• Mentoring by Challenging

As a challenger, your role is to push the mentee to be what they can possibly be. You know the mentee’s capabilities and you constantly ensure that the mentee remains focused on the goal and that they are achieving key goals. You focus on tiny details and ensure that they are in place. You are firm but very supportive and you can be friendly or tough, depending on the situation. This kind of mentoring works best in formal situations, where you help the mentee set specific goals and targets and keep checking with them to ensure that the progress is on track.

  • Mentoring by Educating

In this case, your role as a mentor is to teach a mentee what you have learned either through experience or in training. It is often helpful when the mentee is interested in learning things that you have superior knowledge in. For example, if you are an entrepreneur and a mentee is trying to start their own business, you can teach them how to manoeuvre so that they can stand on their own feet. As a mentor, you should identify the mentee’s strengths and weaknesses and know how to work with them for a successful relationship. Identify the knowledge gaps as well and teach the mentee the ropes.

  • Mentoring by Cheerleading

Cheerleading is all about injecting positive energy. It is about identifying the positives in a mentee and reinforcing positive behaviour. Even is a mentee makes a mistake, it is the role of the mentor to turn it into a positive idea so that it becomes a learning experience. This is often the most preferred style as it helps the mentee have someone to lean on even on the worst days. Just like in a football match, the mentor who leads by cheering often injects some kind of energy into the player, in this case, the mentee, and this helps the mentee get through the bad days and learn how to maximise on the good days.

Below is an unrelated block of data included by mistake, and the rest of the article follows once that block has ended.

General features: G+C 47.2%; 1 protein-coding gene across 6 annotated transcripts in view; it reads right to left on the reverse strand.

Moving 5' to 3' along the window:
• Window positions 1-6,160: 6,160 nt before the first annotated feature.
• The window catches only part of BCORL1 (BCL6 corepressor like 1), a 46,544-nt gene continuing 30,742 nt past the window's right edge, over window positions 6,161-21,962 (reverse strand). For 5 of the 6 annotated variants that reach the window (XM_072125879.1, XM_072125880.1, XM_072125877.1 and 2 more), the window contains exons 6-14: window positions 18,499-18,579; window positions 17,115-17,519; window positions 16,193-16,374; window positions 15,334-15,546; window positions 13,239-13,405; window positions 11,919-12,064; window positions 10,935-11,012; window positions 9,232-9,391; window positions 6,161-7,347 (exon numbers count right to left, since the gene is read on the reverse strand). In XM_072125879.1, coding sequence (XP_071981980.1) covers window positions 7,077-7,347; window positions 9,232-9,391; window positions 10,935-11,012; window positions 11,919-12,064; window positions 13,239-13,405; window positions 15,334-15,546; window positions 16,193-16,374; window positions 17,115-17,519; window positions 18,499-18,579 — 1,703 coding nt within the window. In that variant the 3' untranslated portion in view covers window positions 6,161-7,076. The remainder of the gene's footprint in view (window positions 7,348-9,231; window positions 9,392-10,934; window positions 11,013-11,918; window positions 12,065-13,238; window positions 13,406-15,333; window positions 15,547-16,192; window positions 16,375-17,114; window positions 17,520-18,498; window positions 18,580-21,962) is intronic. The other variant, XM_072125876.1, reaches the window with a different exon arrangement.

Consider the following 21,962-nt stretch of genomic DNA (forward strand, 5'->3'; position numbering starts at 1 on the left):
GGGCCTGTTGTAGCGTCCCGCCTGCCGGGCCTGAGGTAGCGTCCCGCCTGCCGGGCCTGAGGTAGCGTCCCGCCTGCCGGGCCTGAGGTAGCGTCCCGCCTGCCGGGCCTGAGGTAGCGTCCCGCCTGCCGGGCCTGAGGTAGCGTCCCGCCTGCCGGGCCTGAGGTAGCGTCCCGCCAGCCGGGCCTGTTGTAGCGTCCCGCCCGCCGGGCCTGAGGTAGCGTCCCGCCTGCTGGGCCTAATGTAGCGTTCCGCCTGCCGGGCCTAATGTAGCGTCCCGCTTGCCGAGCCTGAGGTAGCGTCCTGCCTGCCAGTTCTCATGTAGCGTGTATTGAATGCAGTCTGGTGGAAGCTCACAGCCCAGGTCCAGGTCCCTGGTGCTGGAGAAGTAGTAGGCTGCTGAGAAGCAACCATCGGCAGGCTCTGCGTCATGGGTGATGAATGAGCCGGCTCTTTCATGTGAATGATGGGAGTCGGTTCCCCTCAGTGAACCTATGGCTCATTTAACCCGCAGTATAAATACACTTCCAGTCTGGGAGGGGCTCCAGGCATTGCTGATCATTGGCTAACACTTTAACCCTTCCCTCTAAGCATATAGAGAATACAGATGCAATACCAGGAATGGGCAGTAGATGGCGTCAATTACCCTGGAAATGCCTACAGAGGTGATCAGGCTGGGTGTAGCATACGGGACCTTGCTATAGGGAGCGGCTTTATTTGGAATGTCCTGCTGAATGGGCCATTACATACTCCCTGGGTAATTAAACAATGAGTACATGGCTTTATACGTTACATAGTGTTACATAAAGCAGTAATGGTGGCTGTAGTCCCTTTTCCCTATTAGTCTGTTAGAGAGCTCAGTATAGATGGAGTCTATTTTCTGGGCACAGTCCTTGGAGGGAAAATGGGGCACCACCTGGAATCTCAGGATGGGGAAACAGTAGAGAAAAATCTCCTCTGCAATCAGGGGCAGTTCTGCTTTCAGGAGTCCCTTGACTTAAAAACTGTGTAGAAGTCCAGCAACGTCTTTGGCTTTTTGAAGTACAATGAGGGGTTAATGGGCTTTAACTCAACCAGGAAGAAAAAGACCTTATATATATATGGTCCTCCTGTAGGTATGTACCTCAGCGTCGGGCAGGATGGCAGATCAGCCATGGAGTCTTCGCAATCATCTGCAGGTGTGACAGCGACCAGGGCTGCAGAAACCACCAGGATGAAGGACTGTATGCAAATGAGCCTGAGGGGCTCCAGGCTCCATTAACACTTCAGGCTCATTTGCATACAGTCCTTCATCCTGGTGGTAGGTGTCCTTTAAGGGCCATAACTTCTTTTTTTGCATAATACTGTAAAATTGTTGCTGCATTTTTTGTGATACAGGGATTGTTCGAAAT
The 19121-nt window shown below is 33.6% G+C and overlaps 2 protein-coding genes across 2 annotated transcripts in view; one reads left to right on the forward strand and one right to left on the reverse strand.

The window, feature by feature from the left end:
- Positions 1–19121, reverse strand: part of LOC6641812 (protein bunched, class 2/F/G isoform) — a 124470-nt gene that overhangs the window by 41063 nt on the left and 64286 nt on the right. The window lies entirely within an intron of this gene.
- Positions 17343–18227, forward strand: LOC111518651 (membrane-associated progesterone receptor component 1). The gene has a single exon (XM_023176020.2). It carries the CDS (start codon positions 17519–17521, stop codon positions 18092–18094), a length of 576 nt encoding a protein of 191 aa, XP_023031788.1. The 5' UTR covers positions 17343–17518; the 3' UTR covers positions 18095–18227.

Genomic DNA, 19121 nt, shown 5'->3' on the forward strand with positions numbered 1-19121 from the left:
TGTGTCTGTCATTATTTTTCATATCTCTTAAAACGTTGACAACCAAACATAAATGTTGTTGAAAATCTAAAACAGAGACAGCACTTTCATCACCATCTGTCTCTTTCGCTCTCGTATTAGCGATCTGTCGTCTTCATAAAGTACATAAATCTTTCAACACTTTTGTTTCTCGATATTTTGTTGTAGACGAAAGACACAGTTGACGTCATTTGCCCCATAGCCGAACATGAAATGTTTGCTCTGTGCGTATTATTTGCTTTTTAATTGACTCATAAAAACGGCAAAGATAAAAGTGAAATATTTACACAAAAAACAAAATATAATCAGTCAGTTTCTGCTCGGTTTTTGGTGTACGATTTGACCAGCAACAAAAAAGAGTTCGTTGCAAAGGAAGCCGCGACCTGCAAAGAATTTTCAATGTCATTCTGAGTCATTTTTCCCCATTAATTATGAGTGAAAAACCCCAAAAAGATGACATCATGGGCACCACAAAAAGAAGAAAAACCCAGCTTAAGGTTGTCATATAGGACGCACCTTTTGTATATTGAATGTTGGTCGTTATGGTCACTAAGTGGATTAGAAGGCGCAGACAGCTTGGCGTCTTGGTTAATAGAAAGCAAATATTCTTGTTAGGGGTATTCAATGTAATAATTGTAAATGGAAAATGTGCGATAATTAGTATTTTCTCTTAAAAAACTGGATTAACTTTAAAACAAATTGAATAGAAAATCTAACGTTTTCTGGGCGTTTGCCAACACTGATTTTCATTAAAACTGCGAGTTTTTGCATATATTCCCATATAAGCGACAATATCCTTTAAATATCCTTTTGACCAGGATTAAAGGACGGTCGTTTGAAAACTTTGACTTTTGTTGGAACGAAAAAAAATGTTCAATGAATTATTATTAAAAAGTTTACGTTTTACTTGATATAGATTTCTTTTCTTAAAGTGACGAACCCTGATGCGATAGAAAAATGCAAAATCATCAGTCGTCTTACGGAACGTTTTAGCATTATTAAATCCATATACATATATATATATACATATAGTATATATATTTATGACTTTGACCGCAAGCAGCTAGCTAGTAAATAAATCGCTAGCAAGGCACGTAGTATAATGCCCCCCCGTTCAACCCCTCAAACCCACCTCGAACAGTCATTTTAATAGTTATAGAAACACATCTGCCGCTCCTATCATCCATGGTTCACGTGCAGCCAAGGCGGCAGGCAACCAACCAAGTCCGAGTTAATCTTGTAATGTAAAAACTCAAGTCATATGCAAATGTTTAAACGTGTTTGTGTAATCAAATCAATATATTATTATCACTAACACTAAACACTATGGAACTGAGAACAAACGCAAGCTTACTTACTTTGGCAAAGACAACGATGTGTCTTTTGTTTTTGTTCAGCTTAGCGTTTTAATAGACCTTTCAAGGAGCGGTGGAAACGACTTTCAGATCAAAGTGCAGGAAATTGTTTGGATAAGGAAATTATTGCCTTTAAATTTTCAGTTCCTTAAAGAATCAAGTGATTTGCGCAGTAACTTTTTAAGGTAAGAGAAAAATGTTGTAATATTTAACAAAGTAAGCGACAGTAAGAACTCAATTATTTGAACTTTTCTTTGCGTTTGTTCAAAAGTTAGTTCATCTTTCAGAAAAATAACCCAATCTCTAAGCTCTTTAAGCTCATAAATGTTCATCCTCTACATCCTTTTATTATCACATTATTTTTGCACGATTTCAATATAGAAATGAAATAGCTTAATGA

• Mentoring by Ideating

As an ideator, your role is to help the mentee brainstorm on new ideas. Sometimes, a mentee needs a sounding board for new ideas and this is how you as a mentor helps the mentee develop their ideas. As a mentor, you help the mentee plan, think, and see the bigger picture. It is your role as a mentor to help the mentee grow their ideas in sound and executable strategies.

There are different mentoring styles based on the relationship and the set up between the mentor and mentee. As a mentor, you act as a guide for the mentee and help them achieve whatever they are capable of achieving.

Find out the differences between mentoring and coaching here.

7 replies
  1. Charles Muhigirwa
    Charles Muhigirwa says:

    As a trained Mentor with International youth Organisation (IYO), this was a wonderful addition to my knowledge. Thanks brighter Monday.

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  1. […] The leadership of an organisation sets the stage for how the organisation runs. The leadership should be accountable, and keep everyone engaged. The company’s leaders should also be approachable so that employees can reach out to them when they have problems. This also means that leaders should be problem-solvers. Any company that claims to be successful has strong leaders at all levels of the organisation, who have the ability to make important decisions that affect the people who directly report to them. This also means that the decision-making function is not centralised and managers at all levels have been empowered to make certain decisions without necessarily consulting those above them. Finally, the deal is even better if the leaders double up as mentors. […]